Even the simplification of the tax code by this measure would mean a massive amount of time saved in preparing your tax returns and reducing the need of inefficient spending in areas of law and accounting that can be redirected in ways that help individuals add more and create more in the world. That, I think, is a good thing.
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    Jul 27, 2012 12:53 PM GMT
    BareMusculine said
    riddler78 said
    BareMusculine said
    riddler78 said
    BareMusculine saidWhat do you suggest?


    A flat(ter) tax system, simplification of the tax code and elimination of almost all tax credits.


    Who would benefit the most and the least from this tax system?


    I think the US would generally benefit the most - while my guess is that the US tax system would still be highly progressive where the rich overwhelmingly paid a lot more of the overall taxes.

    Generally speaking in many cases my guess is that the rich would end up with a higher marginal tax rate while the poorest would still pay nothing and the middle class would pay something.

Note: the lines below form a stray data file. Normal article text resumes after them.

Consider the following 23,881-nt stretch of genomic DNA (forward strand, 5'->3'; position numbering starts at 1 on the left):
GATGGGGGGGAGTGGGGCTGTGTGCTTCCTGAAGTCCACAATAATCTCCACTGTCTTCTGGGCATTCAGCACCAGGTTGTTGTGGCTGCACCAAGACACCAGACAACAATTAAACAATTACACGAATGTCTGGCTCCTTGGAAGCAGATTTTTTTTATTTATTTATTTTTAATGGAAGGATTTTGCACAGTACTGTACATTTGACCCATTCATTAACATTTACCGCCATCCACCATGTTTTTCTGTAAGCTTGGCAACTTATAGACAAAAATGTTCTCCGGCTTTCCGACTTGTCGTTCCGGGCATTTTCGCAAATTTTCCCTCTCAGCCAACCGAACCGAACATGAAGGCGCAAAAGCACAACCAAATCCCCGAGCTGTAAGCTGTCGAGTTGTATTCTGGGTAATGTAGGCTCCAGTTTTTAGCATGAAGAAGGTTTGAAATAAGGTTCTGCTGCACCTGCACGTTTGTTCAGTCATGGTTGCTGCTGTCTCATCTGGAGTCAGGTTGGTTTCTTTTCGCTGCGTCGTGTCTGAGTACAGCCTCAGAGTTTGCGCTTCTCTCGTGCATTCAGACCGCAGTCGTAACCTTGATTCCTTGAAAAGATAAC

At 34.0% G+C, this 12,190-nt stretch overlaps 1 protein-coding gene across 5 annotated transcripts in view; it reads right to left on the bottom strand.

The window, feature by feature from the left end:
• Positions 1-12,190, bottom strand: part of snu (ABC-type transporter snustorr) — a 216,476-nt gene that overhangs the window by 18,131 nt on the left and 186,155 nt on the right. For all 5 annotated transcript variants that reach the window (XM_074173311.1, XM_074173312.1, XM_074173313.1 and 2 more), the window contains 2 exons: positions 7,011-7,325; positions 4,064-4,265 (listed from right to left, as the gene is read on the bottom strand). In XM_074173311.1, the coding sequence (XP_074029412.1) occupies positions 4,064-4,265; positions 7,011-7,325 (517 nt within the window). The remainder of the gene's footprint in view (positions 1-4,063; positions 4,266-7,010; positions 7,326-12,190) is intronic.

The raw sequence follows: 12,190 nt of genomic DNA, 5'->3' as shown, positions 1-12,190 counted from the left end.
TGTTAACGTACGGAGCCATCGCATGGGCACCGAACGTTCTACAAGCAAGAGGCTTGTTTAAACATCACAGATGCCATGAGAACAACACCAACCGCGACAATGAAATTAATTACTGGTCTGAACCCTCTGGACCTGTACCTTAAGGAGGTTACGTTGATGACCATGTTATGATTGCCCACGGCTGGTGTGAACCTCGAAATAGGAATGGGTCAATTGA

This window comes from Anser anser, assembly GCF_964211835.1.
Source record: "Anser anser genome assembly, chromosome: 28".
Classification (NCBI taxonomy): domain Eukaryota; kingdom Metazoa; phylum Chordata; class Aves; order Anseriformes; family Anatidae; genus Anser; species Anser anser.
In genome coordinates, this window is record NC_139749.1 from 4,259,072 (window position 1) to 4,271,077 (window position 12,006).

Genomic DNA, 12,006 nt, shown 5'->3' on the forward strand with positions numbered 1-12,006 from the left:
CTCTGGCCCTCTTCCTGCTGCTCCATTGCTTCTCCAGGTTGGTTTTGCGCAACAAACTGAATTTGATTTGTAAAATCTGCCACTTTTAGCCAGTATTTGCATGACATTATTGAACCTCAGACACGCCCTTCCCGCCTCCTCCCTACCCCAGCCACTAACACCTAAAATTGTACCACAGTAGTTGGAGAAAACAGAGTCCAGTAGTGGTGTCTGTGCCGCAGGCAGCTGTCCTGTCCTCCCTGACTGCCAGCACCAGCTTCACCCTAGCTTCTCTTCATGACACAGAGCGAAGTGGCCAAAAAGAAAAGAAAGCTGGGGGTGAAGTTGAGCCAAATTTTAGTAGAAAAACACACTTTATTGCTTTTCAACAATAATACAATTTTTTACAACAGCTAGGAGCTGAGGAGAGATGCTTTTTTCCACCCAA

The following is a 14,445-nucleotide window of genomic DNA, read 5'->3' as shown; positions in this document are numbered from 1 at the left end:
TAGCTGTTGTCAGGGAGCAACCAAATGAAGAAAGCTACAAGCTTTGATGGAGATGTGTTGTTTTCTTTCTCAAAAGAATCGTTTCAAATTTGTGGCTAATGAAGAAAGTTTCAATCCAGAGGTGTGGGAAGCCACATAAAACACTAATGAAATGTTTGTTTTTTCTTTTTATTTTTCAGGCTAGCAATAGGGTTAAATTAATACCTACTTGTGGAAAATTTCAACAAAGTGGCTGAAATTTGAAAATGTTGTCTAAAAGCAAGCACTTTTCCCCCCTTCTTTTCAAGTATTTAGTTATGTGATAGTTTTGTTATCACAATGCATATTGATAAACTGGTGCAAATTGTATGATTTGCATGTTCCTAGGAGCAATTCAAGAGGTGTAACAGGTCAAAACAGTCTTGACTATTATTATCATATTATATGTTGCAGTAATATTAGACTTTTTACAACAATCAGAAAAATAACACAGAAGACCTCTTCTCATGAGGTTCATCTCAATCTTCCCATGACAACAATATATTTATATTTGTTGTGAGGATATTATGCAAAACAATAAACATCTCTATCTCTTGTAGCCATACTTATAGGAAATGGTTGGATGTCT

From a business perspective it would spur growth because you would be encouraging greater productivity while reducing playing favorites of specific companies or industries (e.g. GE has worked with Congress to pass specific tax breaks that have benefited them so much so that they have gotten money back despite earning a significant profit). The spill over effects would be more jobs as well.

    Even the simplification of the tax code by this measure would mean a massive amount of time saved in preparing your tax returns and reducing the need of inefficient spending in areas of law and accounting that can be redirected in ways that help individuals add more and create more in the world. That, I think, is a good thing.


    So our tax code would affect other countries?


    Absolutely - and this is simply a recognition of the fact that the US has been a global economic leader and superpower and that there are spill over effects. That said, for this specific statement, I more meant that the US in general would benefit.